In what many expected to be a much closer race, Fox’s Hidden Figures led the box office for a second consecutive frame with an estimated $20.45 million three-day weekend, while the film anticipated to be its main competitor came in a disappointing sixth place instead. [Note: this article discusses three-day weekend estimates. Four-day estimates for the Martin Luther King Day weekend will be published on Monday, alongside four-day weekend actuals on Tuesday.]
Last weekend Hidden squeaked out a thin winning margin, beating Rogue One by less than $1 million, but this weekend it wins by nearly $6 million, declining only 10.3 percent on the three-day. the true story about three African-American women in the 1960s who helped lead the math and science for NASA won the Martin Luther King Day weekend, a frame often led by African-American led films: 2014’s Ride Along, 2016’s Ride Along 2, 2005’s Coach Carter, and 2007’s Stomp the Yard. Hidden has now earned $54.83 million to date, though it does seem highly unlikely to lead for a third straight weekend given next Friday’s releases of Split and xXx: The Return of Xander Cage.
Lionsgate’s La La Land rode its seven wins at last Sunday’s Golden Globes — making it the most successful film in Golden Globes history — to a second place finish with an estimated $14.50 million three-day weekend, up 43.1 percent for the three-day. In addition to expanding from 1,515 theaters last weekend to 1,848 this time, the film was likely helped by its wins for its trophies within the “Musical or Comedy” category for Best Picture, Best Actress for Emma Stone, Best Actor for Ryan Gosling, and Best Original Song for “City of Stars.” Also not hurting is its surging soundtrack, which this week leapt from #52 to #15 on the Billboard albums chart, and which Billboard projects is headed for the top five on next week’s chart. With $74.08 million banked so far, it appears likely to cross the $100 million mark before all is said and done — and possibly, best case scenario, even crossing $150 million.
Disney’s Rogue One: A Star Wars Story captured fourth with an estimated $13.75 million, a 37.6 percent decline, but on Friday passed Finding Dory’s $486.29 million to become the highest-grossing movie released in 2016. With $498.85 million and counting — and still holding on well, not having even left the top four yet — the film looks likely to pass $550 million and maybe even $600 million total. While its total through 31 days is 41.4 percent behind the absurdly high $852.27 million that 2015’s Star Wars: The Force Awakens earned through the same point, it’s running 7.7 percent ahead of the inflation-adjusted $462.90 million earned by 2005’s Star Wars installment Revenge of the Sith through the same point.
Although five films opened in wide release this weekend, the best-performing among them was STX Entertainment’s horror The Bye Bye Man in fifth place, with an estimated $13.37 million three-day debut. No doubt helped by its Friday the 13th opening, the film doubled its $7.4 million production budget on its opening weekend alone. The audience was 61 percent female and 75 percent under age 25.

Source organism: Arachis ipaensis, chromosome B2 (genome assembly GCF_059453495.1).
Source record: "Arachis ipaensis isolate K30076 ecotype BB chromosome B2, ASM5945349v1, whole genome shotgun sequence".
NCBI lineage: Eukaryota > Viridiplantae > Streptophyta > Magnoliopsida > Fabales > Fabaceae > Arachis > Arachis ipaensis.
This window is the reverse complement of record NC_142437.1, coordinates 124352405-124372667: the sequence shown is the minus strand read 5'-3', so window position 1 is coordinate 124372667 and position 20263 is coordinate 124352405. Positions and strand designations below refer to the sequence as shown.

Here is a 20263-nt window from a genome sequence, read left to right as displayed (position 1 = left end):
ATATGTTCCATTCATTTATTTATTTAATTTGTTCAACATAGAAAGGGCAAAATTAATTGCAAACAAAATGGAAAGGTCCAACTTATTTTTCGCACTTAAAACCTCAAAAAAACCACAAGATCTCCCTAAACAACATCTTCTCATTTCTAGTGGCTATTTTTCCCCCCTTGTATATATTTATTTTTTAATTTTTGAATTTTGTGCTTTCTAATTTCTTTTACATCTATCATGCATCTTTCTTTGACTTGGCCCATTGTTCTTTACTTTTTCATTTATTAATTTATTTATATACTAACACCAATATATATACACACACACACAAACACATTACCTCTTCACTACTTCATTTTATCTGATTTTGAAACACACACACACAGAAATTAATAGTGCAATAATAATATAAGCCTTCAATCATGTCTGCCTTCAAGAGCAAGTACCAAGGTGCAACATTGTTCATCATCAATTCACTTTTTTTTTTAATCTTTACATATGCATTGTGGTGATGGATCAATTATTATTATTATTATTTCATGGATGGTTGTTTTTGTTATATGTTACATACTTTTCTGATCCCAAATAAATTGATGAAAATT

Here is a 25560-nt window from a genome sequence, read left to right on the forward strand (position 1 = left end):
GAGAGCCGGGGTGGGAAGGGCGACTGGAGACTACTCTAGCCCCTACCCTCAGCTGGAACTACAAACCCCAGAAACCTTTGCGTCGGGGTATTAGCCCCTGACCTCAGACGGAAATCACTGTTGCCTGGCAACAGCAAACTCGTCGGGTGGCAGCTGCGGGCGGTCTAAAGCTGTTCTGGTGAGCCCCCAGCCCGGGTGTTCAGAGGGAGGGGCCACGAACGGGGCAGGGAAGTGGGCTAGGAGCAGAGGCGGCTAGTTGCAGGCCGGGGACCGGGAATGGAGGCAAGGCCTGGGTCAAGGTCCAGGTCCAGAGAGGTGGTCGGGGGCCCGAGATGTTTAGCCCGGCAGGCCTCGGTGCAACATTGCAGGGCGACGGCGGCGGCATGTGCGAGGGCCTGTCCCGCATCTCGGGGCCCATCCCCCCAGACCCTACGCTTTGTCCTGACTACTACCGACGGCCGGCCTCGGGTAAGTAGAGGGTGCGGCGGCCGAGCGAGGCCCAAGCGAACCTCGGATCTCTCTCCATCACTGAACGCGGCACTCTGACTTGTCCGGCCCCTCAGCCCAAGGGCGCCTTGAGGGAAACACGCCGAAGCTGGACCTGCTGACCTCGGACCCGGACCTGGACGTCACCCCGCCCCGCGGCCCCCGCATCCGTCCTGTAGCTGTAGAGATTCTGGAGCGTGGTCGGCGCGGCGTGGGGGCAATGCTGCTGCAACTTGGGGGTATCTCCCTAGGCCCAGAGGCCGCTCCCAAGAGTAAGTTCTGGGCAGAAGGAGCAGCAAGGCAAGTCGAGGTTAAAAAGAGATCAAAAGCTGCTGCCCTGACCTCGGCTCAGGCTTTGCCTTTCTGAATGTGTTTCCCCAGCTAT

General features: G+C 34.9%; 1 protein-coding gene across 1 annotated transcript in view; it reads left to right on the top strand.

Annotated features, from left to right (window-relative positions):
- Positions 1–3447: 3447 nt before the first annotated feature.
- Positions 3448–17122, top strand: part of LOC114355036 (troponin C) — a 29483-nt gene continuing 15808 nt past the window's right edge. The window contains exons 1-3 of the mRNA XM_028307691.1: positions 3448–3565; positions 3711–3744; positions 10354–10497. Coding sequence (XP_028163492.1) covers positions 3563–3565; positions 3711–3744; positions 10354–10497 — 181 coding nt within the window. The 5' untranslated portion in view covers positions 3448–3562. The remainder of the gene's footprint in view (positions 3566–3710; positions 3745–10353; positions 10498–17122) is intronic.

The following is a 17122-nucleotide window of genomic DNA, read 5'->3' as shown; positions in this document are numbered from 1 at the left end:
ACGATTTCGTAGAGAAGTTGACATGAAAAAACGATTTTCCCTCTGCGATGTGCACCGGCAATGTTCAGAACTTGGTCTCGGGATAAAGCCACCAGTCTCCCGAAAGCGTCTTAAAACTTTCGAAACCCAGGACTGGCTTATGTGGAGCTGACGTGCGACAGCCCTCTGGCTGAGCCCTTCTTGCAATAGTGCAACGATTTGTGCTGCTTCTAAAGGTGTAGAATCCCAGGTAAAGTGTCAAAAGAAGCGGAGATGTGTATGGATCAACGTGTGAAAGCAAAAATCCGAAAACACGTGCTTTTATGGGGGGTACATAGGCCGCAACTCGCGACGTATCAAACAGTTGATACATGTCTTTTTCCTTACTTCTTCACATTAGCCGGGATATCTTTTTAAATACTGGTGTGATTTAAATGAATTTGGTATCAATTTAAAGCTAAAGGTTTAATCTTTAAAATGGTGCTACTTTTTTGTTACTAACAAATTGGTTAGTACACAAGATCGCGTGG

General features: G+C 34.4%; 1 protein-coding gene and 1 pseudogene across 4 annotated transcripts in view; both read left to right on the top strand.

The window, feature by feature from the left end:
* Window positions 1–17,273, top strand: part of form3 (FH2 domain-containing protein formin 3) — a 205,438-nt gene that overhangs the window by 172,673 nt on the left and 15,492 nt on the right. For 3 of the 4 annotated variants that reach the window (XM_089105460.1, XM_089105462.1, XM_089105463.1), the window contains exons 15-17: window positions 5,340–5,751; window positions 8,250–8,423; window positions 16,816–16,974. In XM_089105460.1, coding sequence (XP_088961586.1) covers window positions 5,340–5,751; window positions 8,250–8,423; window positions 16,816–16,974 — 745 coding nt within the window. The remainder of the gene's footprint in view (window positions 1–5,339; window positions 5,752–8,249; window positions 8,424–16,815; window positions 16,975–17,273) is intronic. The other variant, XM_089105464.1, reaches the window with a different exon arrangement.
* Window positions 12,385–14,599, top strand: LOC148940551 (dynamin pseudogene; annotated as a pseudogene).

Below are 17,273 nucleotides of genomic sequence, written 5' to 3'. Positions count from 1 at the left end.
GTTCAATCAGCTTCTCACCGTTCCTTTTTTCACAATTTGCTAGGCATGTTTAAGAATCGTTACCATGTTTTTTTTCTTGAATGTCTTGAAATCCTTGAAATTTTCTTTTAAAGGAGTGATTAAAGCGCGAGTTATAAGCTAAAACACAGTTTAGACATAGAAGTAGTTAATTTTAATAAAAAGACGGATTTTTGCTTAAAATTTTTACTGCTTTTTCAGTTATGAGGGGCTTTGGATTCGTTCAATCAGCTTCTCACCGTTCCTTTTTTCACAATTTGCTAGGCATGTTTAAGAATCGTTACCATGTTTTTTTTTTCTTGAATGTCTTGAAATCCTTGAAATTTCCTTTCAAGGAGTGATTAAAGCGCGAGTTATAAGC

The Bye Bye Man started with an estimated $5.44 million on Friday (including $400 thousand from Thursday night previews), which actually made it the second-highest film at the box office that day. Then it dropped an estimated 11.0 percent on Saturday to $4.84 million, and is projected to decline a further 36.0 percent on Sunday to $3.09 million. This places its opening weekend to Friday ratio at 2.45 to 1 — about in line with most horror movies. (The film’s plot centers on a mysterious figure who can kill you if you even think about him, so just in case that’s real, we probably shouldn’t write too much more about it.)
Lionsgate’s Patriots Day, expected to contend for the top spot with a weekend in the high-teens or low-20s, came in an underwhelming estimated $12.0 million and sixth place. The story of the Boston Marathon bombing starring Mark Wahlberg had experienced a good per-theater average in limited release, about akin to what Hidden Figures made per theater, but was unable to sustain that into its wide expansion.
Patriots Day started with an estimated $4.13 million on Friday (including $560 thousand from Thursday night previews), good for the #3 film at the box office that day. It actually improved an estimated 5.6 percent on Saturday to $4.36 million, and is projected to decline 19.5 percent on Sunday to $3.51 million. This places its wide opening weekend to Friday ratio at an estimated 2.90 to 1.
Paramount’s Monster Trucks was not expected to be a huge box office hit, but came in third out of the five new releases this weekend when some anticipated it could come in fifth. With an estimated $10.50 million, the film starts in seventh place. Look for it to fade quickly, though, given its poor reviews and a youth-focused target demographic.